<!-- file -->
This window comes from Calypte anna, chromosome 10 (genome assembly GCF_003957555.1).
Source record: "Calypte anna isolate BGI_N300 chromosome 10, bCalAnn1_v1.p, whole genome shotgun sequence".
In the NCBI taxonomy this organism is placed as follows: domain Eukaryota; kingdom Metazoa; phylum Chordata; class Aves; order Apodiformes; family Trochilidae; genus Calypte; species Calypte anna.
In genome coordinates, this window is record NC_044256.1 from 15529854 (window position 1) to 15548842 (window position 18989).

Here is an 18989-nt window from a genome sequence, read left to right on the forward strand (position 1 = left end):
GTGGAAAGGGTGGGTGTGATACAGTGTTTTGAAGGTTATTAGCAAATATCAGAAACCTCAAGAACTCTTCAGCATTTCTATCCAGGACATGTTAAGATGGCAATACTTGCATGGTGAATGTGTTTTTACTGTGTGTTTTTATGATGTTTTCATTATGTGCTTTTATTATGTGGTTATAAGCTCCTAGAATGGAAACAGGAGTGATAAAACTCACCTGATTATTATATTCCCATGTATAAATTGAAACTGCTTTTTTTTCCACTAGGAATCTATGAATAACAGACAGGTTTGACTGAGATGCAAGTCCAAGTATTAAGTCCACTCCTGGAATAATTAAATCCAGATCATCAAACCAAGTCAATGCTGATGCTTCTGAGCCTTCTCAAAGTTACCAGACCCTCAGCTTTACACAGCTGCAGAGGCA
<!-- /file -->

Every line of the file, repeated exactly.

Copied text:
This window comes from Calypte anna, chromosome 10 (genome assembly GCF_003957555.1).
Source record: "Calypte anna isolate BGI_N300 chromosome 10, bCalAnn1_v1.p, whole genome shotgun sequence".
In the NCBI taxonomy this organism is placed as follows: domain Eukaryota; kingdom Metazoa; phylum Chordata; class Aves; order Apodiformes; family Trochilidae; genus Calypte; species Calypte anna.
In genome coordinates, this window is record NC_044256.1 from 15529854 (window position 1) to 15548842 (window position 18989).

Here is an 18989-nt window from a genome sequence, read left to right on the forward strand (position 1 = left end):
GTGGAAAGGGTGGGTGTGATACAGTGTTTTGAAGGTTATTAGCAAATATCAGAAACCTCAAGAACTCTTCAGCATTTCTATCCAGGACATGTTAAGATGGCAATACTTGCATGGTGAATGTGTTTTTACTGTGTGTTTTTATGATGTTTTCATTATGTGCTTTTATTATGTGGTTATAAGCTCCTAGAATGGAAACAGGAGTGATAAAACTCACCTGATTATTATATTCCCATGTATAAATTGAAACTGCTTTTTTTTCCACTAGGAATCTATGAATAACAGACAGGTTTGACTGAGATGCAAGTCCAAGTATTAAGTCCACTCCTGGAATAATTAAATCCAGATCATCAAACCAAGTCAATGCTGATGCTTCTGAGCCTTCTCAAAGTTACCAGACCCTCAGCTTTACACAGCTGCAGAGGCA